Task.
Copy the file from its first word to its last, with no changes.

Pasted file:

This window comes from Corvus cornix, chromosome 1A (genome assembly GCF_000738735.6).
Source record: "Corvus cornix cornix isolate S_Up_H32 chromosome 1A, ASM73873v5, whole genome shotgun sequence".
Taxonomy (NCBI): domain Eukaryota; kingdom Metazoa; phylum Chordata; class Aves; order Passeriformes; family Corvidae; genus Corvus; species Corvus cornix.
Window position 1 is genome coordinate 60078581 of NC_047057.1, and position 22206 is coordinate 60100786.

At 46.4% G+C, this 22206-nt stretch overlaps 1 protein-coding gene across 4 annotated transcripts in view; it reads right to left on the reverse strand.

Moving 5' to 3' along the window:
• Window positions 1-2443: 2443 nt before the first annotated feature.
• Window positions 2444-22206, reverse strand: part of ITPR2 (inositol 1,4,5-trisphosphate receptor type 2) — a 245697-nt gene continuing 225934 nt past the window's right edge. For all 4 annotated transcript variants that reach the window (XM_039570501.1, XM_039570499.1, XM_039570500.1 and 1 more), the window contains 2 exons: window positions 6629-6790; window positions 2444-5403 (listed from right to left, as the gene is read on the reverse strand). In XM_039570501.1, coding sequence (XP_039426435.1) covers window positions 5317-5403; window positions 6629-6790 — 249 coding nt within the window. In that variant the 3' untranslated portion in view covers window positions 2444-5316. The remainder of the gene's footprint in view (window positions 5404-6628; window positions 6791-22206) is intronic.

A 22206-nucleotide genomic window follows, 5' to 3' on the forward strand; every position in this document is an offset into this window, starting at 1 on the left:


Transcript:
This window comes from Corvus cornix, chromosome 1A (genome assembly GCF_000738735.6).
Source record: "Corvus cornix cornix isolate S_Up_H32 chromosome 1A, ASM73873v5, whole genome shotgun sequence".
Taxonomy (NCBI): domain Eukaryota; kingdom Metazoa; phylum Chordata; class Aves; order Passeriformes; family Corvidae; genus Corvus; species Corvus cornix.
Window position 1 is genome coordinate 60078581 of NC_047057.1, and position 22206 is coordinate 60100786.

At 46.4% G+C, this 22206-nt stretch overlaps 1 protein-coding gene across 4 annotated transcripts in view; it reads right to left on the reverse strand.

Moving 5' to 3' along the window:
• Window positions 1-2443: 2443 nt before the first annotated feature.
• Window positions 2444-22206, reverse strand: part of ITPR2 (inositol 1,4,5-trisphosphate receptor type 2) — a 245697-nt gene continuing 225934 nt past the window's right edge. For all 4 annotated transcript variants that reach the window (XM_039570501.1, XM_039570499.1, XM_039570500.1 and 1 more), the window contains 2 exons: window positions 6629-6790; window positions 2444-5403 (listed from right to left, as the gene is read on the reverse strand). In XM_039570501.1, coding sequence (XP_039426435.1) covers window positions 5317-5403; window positions 6629-6790 — 249 coding nt within the window. In that variant the 3' untranslated portion in view covers window positions 2444-5316. The remainder of the gene's footprint in view (window positions 5404-6628; window positions 6791-22206) is intronic.

A 22206-nucleotide genomic window follows, 5' to 3' on the forward strand; every position in this document is an offset into this window, starting at 1 on the left: